21(City of Norwich) Squadron, 464 (Australia), and 487 (New Zealand) Squadrons all equipped with Mosquito's and forming 140 wing of the 2nd Tactical Air Force.
29 Squadron Mosquito landing at Hunsdon.
264 Squadron ( Mosquito's) 488 (New Zealand) Squadron (Mosquito's)151 Squadron (Mosquito's)501 (county of Gloucester) Squadron (Hawker Tempest's) 530 Squadron (Turbinlight) formed from 1451 flight, Boston/Havoc) 611(Mustang 4's) and 154 (Mustang 4's and Spitfire Mk6) Squadrons forming the Hunsdon Wing. 442(RCAF) using the now disbanded 154 Squadrons aircraft.
Several other Squadrons paid brief visits lasting only a few days, these included, 242, 56, 2, 605 , 4 (B flight only), and 219 (Belgium) Squadrons.
Several aircraft types operated from Hunsdon, but by far the most numerous were the Mosquito's of the Royal Canadian Air Force, initially as Nightfighter squadrons and then on "Intruder" operations. This type of operation involved aircraft to orbit at a small distance, from known German nightfighter airfields on the continent, and then engage enemy aircraft as they either took off, or landed. The RCAF squadrons were also involved in the defence of Southern England against the V1 flying bomb menace, 409 Sqdn downing 10 of these, and 418 Sqdn is quoted as having destroyed a staggering 82 V1 flying bombs.
Hunsdon was one of the airfields that hosted a new type of nightfighter under trials in early 1941. Shrouded in secrecy, the Turbinlite equipped aircraft of 1451 flight were kept away from the other squadrons and posted to the other side of the airfield at Tuck Spring Wood dispersals.
The author J Rickard wrote:
The Douglas Havoc was an impromptu conversion of lower powered French DB7's which achieved a certain amount of success as a night fighter and intruder in 1941 and 1942.
It may seem odd that the DB-7, having been rejected as a bomber because of its short range, would then be used as a night intruder, but with its bomb load reduced to 1,000lb the Havoc I (Intruder) could reach German air bases in northern France, Belgium and Holland. No.23 Squadron was the first to receive the Havoc. From March 1941 until August 1942 it flew low level night time missions, harassing the Germans while suffered very low losses. The Havoc was joined by the Boston III (Intruder) in July 1942, before converting to the Mosquito in August 1942. The Havocs moved on to No.605 Squadron, which operated the Havoc (Intruder) from 14 July 1942, before replacing them with the Boston in October and the Mosquito in August 1943.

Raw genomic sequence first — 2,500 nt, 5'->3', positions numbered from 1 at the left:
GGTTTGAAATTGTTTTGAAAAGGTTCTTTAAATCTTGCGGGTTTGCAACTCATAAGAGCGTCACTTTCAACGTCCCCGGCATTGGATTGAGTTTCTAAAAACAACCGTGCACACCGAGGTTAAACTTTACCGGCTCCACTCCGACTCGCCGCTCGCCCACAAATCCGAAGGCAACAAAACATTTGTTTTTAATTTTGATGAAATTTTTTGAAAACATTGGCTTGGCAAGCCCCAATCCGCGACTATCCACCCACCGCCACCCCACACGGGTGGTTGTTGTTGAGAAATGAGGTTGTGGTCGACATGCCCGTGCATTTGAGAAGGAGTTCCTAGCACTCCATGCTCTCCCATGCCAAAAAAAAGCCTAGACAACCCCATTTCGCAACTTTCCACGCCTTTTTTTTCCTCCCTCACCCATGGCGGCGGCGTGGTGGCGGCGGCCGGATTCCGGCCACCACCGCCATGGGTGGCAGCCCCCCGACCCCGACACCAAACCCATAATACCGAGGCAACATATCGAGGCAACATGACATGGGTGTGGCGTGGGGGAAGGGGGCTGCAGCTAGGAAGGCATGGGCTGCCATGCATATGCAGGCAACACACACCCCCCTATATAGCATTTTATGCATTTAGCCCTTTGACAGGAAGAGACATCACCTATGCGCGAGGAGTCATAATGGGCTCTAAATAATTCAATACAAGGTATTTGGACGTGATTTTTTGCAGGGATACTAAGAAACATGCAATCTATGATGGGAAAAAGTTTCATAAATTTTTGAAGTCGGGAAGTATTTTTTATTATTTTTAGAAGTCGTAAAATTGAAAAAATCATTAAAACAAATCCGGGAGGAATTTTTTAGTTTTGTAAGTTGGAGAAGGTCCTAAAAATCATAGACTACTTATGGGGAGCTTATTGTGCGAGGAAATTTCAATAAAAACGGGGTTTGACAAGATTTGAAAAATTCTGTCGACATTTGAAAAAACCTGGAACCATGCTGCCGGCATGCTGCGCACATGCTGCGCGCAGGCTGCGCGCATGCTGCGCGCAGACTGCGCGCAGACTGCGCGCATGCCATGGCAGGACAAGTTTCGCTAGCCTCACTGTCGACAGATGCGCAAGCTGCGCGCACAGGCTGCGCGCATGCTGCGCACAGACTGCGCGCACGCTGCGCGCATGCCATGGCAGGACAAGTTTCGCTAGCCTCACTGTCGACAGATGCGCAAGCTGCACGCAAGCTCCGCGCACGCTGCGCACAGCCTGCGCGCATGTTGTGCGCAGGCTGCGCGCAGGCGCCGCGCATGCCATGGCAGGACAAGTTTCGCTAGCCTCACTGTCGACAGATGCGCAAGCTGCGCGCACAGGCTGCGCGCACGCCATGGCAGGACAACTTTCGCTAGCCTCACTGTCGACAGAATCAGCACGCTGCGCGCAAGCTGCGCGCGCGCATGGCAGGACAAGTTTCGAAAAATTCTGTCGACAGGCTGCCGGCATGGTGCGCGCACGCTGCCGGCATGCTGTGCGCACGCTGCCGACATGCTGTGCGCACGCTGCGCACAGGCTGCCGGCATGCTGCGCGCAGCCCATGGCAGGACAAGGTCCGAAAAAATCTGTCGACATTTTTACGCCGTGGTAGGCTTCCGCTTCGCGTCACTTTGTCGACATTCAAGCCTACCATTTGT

No.85 Squadron was the only squadron to use the Havoc I (Night Fighter)and Havoc II (Night Fighter) exclusively, receiving its first aircraft in February 1941. The Havoc I (Night Fighter) replaced the Boulton-Paul Defiant, with which it had achieved a single night time victory. The Havoc went operational on 7 April, and only two days later the squadron scored one confirmed, one probable and one damaged.
The Havoc I remained in use to the end of 1941, while the Havoc II (Night Fighter), with twice the firepower, arrived in July 1941. The squadron operated the Havoc for eighteen months, before replacing them with the Mosquito in September 1942. No.25 Squadron also operated a number of Havocs alongside its Bristol Beaufighters. The Beaufighter IF was more heavily armed and had twice the range of the Havoc I, although the Havoc was slightly faster.